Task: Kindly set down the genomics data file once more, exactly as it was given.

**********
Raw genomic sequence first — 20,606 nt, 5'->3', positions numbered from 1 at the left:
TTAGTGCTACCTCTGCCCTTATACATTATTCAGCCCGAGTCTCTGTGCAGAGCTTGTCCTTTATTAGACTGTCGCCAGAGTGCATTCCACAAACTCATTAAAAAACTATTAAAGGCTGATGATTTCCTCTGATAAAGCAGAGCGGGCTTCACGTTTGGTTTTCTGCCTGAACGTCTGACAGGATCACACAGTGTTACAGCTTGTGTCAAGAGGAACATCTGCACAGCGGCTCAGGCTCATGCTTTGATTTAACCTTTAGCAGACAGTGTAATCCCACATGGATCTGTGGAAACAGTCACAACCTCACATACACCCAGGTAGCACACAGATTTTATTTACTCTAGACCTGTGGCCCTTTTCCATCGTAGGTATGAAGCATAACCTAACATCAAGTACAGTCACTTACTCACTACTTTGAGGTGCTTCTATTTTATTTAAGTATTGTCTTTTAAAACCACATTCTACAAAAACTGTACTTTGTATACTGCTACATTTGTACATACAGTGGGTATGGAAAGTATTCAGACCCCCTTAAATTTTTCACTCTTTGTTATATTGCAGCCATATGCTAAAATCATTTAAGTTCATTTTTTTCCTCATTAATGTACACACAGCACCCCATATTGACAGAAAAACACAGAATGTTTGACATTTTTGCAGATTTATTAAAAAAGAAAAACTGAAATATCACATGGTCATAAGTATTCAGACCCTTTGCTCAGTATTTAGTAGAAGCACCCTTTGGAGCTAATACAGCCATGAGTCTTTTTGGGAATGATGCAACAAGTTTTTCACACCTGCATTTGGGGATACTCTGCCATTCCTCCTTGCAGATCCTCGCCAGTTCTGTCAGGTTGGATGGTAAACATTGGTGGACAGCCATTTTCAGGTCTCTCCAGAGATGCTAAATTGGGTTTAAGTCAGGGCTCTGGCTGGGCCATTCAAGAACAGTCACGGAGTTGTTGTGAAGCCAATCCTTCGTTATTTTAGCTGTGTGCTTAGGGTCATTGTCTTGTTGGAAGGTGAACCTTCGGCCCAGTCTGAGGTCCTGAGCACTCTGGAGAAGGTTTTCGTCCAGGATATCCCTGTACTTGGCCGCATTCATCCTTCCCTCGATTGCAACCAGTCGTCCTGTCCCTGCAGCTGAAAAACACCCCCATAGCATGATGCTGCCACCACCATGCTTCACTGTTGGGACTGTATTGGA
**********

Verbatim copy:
Raw genomic sequence first — 20,606 nt, 5'->3', positions numbered from 1 at the left:
TTAGTGCTACCTCTGCCCTTATACATTATTCAGCCCGAGTCTCTGTGCAGAGCTTGTCCTTTATTAGACTGTCGCCAGAGTGCATTCCACAAACTCATTAAAAAACTATTAAAGGCTGATGATTTCCTCTGATAAAGCAGAGCGGGCTTCACGTTTGGTTTTCTGCCTGAACGTCTGACAGGATCACACAGTGTTACAGCTTGTGTCAAGAGGAACATCTGCACAGCGGCTCAGGCTCATGCTTTGATTTAACCTTTAGCAGACAGTGTAATCCCACATGGATCTGTGGAAACAGTCACAACCTCACATACACCCAGGTAGCACACAGATTTTATTTACTCTAGACCTGTGGCCCTTTTCCATCGTAGGTATGAAGCATAACCTAACATCAAGTACAGTCACTTACTCACTACTTTGAGGTGCTTCTATTTTATTTAAGTATTGTCTTTTAAAACCACATTCTACAAAAACTGTACTTTGTATACTGCTACATTTGTACATACAGTGGGTATGGAAAGTATTCAGACCCCCTTAAATTTTTCACTCTTTGTTATATTGCAGCCATATGCTAAAATCATTTAAGTTCATTTTTTTCCTCATTAATGTACACACAGCACCCCATATTGACAGAAAAACACAGAATGTTTGACATTTTTGCAGATTTATTAAAAAAGAAAAACTGAAATATCACATGGTCATAAGTATTCAGACCCTTTGCTCAGTATTTAGTAGAAGCACCCTTTGGAGCTAATACAGCCATGAGTCTTTTTGGGAATGATGCAACAAGTTTTTCACACCTGCATTTGGGGATACTCTGCCATTCCTCCTTGCAGATCCTCGCCAGTTCTGTCAGGTTGGATGGTAAACATTGGTGGACAGCCATTTTCAGGTCTCTCCAGAGATGCTAAATTGGGTTTAAGTCAGGGCTCTGGCTGGGCCATTCAAGAACAGTCACGGAGTTGTTGTGAAGCCAATCCTTCGTTATTTTAGCTGTGTGCTTAGGGTCATTGTCTTGTTGGAAGGTGAACCTTCGGCCCAGTCTGAGGTCCTGAGCACTCTGGAGAAGGTTTTCGTCCAGGATATCCCTGTACTTGGCCGCATTCATCCTTCCCTCGATTGCAACCAGTCGTCCTGTCCCTGCAGCTGAAAAACACCCCCATAGCATGATGCTGCCACCACCATGCTTCACTGTTGGGACTGTATTGGA